At 7:30 in the morning, after having breakfast, the person in charge said: “Our visit to the spotted seals is very expensive. I hope everyone will make good use of this opportunity to conduct sea inspections in groups of two to see if there are finless porpoises, if found, report immediately.”
At 1:10 in the afternoon, the transport ship sailed into waters at 30°C north latitude and 58° east longitude, which was located about 20 nautical miles west of Xianyu Bay. After comparing the captain and team leader Ma, they determined the exact location, then dropped anchor and collected sediment. With the close cooperation of the captain and the team of Liaoning Provincial Academy of Marine and Fisheries Sciences, the sediment collector was used to collect the bottom mud of the 23-meter-deep seabed here twice, in addition, they sorted the collected sediments and sorted out living sea creatures such as shrimps, silkworms, and conch.
During this voyage, volunteer Zou had been observing the sea surface from the stern of the ship, hoping to see spotted seal or finless porpoise, but unfortunately didn’t see it. Sometimes saw giant jellyfish on the water. At night, the transport ship berthed in the waters near Laogudaozi in Wafangdian for rest.
To sum up:
From August 28 to September 1, two China Biodiversity Conservation and Green Development Foundation (CBCGDF) volunteers, two from the Dalian Spotted Seal National Nature Reserve Administration, and Liaoning Provincial Academy of Marine and Fisheries Sciences formed a team, set sail from Beihai in Lushun, Liaoning Province, conducted a five-day monitoring and patrol, and the expected tasks were completed according to the plan.
CBCGDF volunteers Zhang Fengxiang and Zou Dexiu were mainly responsible for shooting the documentary scenes of the monitoring and patrol and monitoring the sea surface of the voyage to observe whether there were spotted seals and finless porpoises, and assisted in collecting samples.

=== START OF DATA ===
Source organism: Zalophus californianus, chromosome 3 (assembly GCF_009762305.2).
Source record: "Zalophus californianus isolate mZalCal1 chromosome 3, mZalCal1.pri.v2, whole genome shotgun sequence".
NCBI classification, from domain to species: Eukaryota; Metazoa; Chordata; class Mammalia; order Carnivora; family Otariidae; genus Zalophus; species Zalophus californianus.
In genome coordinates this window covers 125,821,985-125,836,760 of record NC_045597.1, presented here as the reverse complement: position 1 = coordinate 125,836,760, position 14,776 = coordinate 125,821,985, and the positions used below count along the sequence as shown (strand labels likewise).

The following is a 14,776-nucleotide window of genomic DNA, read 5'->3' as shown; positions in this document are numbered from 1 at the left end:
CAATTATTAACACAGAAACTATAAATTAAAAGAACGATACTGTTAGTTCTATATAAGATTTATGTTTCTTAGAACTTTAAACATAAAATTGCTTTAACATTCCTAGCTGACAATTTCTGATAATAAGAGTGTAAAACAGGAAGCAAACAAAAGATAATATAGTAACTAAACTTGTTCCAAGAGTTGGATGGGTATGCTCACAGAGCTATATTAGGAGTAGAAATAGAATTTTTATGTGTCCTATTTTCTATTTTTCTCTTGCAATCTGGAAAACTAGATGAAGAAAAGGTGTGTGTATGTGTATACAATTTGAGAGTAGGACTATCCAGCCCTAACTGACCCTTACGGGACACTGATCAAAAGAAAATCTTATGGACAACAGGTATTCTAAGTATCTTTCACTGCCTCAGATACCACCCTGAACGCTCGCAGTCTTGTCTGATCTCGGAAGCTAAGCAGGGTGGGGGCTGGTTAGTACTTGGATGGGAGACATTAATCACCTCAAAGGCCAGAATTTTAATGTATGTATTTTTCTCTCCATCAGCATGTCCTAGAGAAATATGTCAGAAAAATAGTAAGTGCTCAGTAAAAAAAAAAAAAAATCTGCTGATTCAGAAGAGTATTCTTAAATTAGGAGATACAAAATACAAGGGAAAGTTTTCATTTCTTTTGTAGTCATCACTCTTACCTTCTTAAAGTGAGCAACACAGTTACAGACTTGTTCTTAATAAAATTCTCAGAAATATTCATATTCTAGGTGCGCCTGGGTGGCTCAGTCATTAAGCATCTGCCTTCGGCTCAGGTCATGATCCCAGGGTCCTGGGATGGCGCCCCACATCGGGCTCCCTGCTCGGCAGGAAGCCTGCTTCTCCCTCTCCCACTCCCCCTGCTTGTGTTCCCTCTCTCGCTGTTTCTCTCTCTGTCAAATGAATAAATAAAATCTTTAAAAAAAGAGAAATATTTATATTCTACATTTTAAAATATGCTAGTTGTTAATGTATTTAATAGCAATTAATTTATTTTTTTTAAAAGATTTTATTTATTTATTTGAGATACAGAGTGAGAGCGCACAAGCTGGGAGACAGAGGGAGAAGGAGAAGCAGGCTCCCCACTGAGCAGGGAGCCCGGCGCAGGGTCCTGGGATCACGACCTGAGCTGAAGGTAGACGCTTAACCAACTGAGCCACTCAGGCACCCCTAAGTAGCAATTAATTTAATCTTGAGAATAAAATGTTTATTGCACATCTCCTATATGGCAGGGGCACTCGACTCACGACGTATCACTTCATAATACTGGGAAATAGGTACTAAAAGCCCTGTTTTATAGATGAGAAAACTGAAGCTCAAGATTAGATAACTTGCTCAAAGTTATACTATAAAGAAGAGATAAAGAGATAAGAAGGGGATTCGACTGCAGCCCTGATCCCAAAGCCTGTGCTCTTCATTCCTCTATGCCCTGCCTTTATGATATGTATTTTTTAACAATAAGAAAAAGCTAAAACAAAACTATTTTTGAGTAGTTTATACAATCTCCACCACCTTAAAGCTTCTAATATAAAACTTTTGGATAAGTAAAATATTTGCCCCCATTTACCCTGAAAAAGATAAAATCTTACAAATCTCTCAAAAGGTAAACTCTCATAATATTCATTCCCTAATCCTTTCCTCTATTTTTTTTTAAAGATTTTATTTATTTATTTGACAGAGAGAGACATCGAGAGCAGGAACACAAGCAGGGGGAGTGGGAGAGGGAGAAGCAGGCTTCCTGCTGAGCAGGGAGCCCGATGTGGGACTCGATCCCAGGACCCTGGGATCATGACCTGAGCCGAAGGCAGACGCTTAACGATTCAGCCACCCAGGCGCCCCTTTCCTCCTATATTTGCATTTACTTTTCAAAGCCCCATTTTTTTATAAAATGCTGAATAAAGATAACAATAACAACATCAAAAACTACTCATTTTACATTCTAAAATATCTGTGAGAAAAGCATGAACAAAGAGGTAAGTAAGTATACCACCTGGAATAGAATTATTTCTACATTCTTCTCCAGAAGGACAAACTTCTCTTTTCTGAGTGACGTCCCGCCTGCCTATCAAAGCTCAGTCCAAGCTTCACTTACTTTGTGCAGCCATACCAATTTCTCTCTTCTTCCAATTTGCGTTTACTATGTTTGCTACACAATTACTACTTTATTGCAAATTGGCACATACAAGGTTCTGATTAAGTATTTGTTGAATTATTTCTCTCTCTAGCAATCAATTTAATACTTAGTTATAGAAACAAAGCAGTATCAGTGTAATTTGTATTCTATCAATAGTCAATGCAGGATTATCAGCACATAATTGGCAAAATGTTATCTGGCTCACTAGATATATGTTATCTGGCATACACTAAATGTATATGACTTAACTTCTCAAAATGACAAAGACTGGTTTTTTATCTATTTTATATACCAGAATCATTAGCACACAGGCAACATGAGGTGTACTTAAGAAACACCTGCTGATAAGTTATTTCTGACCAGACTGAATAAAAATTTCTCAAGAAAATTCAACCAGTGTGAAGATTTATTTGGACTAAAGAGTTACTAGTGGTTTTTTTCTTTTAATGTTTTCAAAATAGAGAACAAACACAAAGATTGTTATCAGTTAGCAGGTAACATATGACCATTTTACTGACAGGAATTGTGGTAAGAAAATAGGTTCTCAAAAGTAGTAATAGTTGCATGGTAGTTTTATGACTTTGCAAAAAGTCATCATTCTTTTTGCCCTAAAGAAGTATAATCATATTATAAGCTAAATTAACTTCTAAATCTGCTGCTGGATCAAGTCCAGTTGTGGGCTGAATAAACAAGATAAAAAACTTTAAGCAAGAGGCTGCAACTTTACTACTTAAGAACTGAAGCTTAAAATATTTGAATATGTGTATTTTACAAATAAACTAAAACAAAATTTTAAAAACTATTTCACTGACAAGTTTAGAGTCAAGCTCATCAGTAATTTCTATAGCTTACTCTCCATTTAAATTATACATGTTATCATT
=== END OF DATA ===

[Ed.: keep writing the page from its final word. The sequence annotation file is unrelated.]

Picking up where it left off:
During this voyage, three spotted seals were found on Ant Island and about 20 spotted seals were found on Huping Island, and they were photographed and recorded.
For this voyage, according to the pre-set station and the V-shaped route, samples of sea water quality, phytoplankton, and water transparency were monitored, and samples were sent for testing in time.
During the five-day scientific research on the ship, everyone took the ship as their home, focused on monitoring, sampling, and patrol investigation. Every day, the anchors were anchored in the early morning and late at night, all the way to the stars and the moon, and the waves were chopped. Not only did they work hard to collect samples, search and observe, but also overcame seasickness and heat, mosquito bites, insufficient conditions on board and other difficulties, the team finally cooperated and fulfilled the task perfectly.
The fly in the ointment is that there is a lack of adequate communication and exchanges during the event, and the actual monitoring of spotted seals takes a little shorter time. It’s hoped that in future patrols, the team can coordinate all the inspection tasks to complete the tasks more effectively and fully.
By / Maggie